FacebookTwitterGoogle+RedditEmail

Russian Roulette in Vidharbha

It is a kind of rural Russian roulette. Only there is more than one bullet aimed at the player. Vidharbha’s farmers are involved in a deadly gamble that concerns the monsoon but goes far beyond it. No one is sowing till the last minute. Those who have purchased seed are holding back. Many are yet to buy their inputs for the season. Some have not even decided on what they will sow. As Vijay Jawandia, a farmers’ leader in Wardha, puts it: “Most do not know till the day before whether they are cotton growers or soybean farmers.”

The immediate gamble is on the rains. “Last year’s pre-monsoon showers caused a lot of confusion,” says Yavatmal Collector Harshdeep Kamble. “So they are being extra cautious this time. I am really worried about how the rains will work out.”

Many farmers in 2004 sowed not once but three times in this region. Like Namdeo Bonde in Kothuda village. “He sowed three times, you might even say four,” says his brother Pandurang. But the showers only misled him. “He got a little bit with the third sowing. But the costs were killing. By his third try, input dealers were charging 50 per cent to 80 per cent more. And then his crop failed.” Sunk in debt, Bonde took his life last November.

“No one has sown a seed so far in this village of Durga-Vaidya,” says Vinayak Gaikwad, a farmer in Buldhana. Gaikwad, a kisan sabha leader, says: “Even when the rains come, people might wait a bit longer to make sure.” That is Gamble 2.

“Equally,” says D.B. Naik farm activist in Bham in Yavatmal “if you buy and sow after the first showers and the rains stop, you’re finished.” That is what drove Laxman Wankhede of Ejani village to suicide last October.

Gamble 3: “Acting late gives you some flexibility,” says Gaikwad.

“You can decide at the last moment what you will sow. If the rains are bad, you choose what needs less water.” With three failed sowings himself last year, he should know. “Also, by waiting you can switch from `late’ to `early’ varieties of seed.” `Late’ varieties yield more but take much longer, up to six months. `Early’ types yield less but are out in under five months. When the rains are late, farmers switch to the `early’ type.

Gamble 4: “Buying inputs too early means your loan burden is higher,” says Ramesh Deshmukh in Talegaon village, Yavatmal. “What if the rains come in July? A farmer buying inputs in May pays interest for two extra months.”

This is a big problem where perhaps 90 per cent of crop loans are from moneylenders. Their interest rates vary from 60 per cent to 120 per cent per annum. Deshmukh’s brother Suresh ended his life last year, crushed by his debt burden. This `flexibility’, as many point out, can be a forced one. “I have no money to buy the inputs,” says Ranjana, widow of Suresh Deshmukh. “Who will offer us loans now?” Given her husband’s fate, lenders see the family as a high-risk client. “Also,” says Ramesh, “dealers first attend to cash-paying clients. Those needing credit come much later.”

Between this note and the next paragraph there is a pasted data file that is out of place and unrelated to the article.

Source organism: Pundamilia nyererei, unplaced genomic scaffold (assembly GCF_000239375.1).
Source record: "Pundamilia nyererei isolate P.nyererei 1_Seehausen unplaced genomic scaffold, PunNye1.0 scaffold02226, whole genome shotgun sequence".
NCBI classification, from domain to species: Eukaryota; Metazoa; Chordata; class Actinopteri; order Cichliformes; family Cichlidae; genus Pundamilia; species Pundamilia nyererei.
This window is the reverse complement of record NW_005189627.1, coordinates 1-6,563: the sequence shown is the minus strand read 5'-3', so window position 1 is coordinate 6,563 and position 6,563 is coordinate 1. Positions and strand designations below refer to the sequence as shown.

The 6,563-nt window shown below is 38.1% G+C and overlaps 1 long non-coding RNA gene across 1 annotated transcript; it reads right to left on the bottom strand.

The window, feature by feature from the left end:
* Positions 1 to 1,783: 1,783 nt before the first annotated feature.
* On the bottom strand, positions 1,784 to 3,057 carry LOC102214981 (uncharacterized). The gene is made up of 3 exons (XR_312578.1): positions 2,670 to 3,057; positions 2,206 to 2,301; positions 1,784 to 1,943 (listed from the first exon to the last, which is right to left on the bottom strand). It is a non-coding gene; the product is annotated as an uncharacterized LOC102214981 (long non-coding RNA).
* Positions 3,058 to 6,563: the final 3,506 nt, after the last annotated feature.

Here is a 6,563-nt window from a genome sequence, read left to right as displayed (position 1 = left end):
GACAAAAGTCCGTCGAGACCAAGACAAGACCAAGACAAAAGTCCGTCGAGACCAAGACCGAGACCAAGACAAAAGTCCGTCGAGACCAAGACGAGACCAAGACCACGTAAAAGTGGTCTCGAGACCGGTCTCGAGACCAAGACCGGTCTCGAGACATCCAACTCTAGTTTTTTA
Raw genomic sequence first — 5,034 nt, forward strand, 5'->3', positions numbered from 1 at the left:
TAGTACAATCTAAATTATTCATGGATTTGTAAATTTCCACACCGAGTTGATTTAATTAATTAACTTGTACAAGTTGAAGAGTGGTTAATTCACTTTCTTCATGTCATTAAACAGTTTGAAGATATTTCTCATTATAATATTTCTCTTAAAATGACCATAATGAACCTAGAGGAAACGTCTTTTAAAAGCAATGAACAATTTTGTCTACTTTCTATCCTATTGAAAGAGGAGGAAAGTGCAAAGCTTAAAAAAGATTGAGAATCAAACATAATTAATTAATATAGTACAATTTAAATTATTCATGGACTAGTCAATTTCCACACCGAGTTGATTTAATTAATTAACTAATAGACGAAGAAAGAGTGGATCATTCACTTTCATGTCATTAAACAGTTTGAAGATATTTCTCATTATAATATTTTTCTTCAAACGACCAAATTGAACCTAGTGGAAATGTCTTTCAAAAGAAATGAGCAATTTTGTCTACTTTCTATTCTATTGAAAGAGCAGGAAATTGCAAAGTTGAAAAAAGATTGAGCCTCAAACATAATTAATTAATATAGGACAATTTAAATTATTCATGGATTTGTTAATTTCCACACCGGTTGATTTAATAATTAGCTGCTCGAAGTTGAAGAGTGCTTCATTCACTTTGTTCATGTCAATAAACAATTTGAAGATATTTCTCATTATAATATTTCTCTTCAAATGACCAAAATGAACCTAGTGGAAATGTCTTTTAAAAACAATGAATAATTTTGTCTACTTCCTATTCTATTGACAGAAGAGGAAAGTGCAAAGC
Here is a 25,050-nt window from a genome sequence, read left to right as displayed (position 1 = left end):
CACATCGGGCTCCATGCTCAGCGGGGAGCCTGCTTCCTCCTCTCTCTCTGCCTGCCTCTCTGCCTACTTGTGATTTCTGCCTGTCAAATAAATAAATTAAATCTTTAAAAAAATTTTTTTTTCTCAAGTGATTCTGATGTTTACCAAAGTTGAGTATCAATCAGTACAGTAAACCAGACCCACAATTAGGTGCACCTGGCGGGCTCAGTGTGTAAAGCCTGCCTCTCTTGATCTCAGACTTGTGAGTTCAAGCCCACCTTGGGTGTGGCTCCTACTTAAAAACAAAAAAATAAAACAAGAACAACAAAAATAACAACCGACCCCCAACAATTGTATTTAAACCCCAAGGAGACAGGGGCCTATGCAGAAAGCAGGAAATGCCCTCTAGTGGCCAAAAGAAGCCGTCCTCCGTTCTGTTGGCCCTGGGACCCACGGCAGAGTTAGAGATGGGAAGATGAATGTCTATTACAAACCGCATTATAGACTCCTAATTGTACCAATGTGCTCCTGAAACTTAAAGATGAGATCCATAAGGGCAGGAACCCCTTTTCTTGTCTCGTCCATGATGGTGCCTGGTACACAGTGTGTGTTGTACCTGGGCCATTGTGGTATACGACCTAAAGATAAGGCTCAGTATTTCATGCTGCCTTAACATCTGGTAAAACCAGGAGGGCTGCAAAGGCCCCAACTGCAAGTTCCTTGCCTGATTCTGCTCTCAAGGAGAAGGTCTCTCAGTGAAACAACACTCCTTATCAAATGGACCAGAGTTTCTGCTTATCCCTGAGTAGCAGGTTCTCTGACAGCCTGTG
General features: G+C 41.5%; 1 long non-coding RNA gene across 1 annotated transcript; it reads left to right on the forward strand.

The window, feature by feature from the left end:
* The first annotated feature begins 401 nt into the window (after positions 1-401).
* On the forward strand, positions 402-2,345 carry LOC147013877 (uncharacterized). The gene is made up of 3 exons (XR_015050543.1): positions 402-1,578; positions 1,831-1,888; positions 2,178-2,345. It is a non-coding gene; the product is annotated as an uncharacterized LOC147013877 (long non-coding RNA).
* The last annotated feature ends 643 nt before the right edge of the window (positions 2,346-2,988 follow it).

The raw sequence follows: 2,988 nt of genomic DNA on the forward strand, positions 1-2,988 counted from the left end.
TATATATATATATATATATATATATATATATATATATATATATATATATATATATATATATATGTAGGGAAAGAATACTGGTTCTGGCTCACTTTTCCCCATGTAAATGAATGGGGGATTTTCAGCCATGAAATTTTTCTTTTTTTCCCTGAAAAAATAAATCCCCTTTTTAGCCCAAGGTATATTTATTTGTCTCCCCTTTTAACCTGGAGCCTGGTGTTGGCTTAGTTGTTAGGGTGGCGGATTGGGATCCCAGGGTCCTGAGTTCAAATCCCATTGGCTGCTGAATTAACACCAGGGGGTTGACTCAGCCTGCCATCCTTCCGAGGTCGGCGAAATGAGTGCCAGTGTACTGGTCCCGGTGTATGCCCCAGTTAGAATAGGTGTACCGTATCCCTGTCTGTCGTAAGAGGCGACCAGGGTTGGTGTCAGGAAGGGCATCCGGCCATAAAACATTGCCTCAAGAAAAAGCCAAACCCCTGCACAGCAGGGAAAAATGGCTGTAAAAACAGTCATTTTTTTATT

Gamble 5: Those who have bought seeds are betting heavily on BT cotton. K.R. Zanzad, quality control inspector at the Agricultural Office, Yavatmal, says: “Last year, 7,000 bags of BT cotton varieties sold in this district. This year — so far — one lakh.”

At around Rs.1,600-Rs.1,800 a bag of 450 grams, BT cotton costs three times or more what non-BT cotton does. This raises cost per acre massively.

In Andhra Pradesh next door, BT cotton results have been disastrous. And approval has been cancelled for some varieties. Yet Vidharbha could see 70 per cent or more of farmers opting for BT in despair-driven hope. The risks are enormous.

Gamble 6: Buying inputs late could jack up prices as everyone scrambles for seeds and fertilizer at the last moment. Unless, of course, the monsoon fails and there is no demand. Just now, it seems prices will go up. There will also be a last minute rush for labour as all seek it at the same time. Many small farmers work on the fields of others as well.

But with a late start, all will be tied down to their own plots. That means a rise in cost of labour — and not getting it when you need it.

Moreover, the last minute rush for crop loans will push up already high interest rates. So while holding back saves a month of interest, last minute credit comes at higher rates. The banks play no role at all in this.

Gamble 7: Striking late deals could well force the farmer to sell his crop to the input dealer at way below the minimum support price (MSP).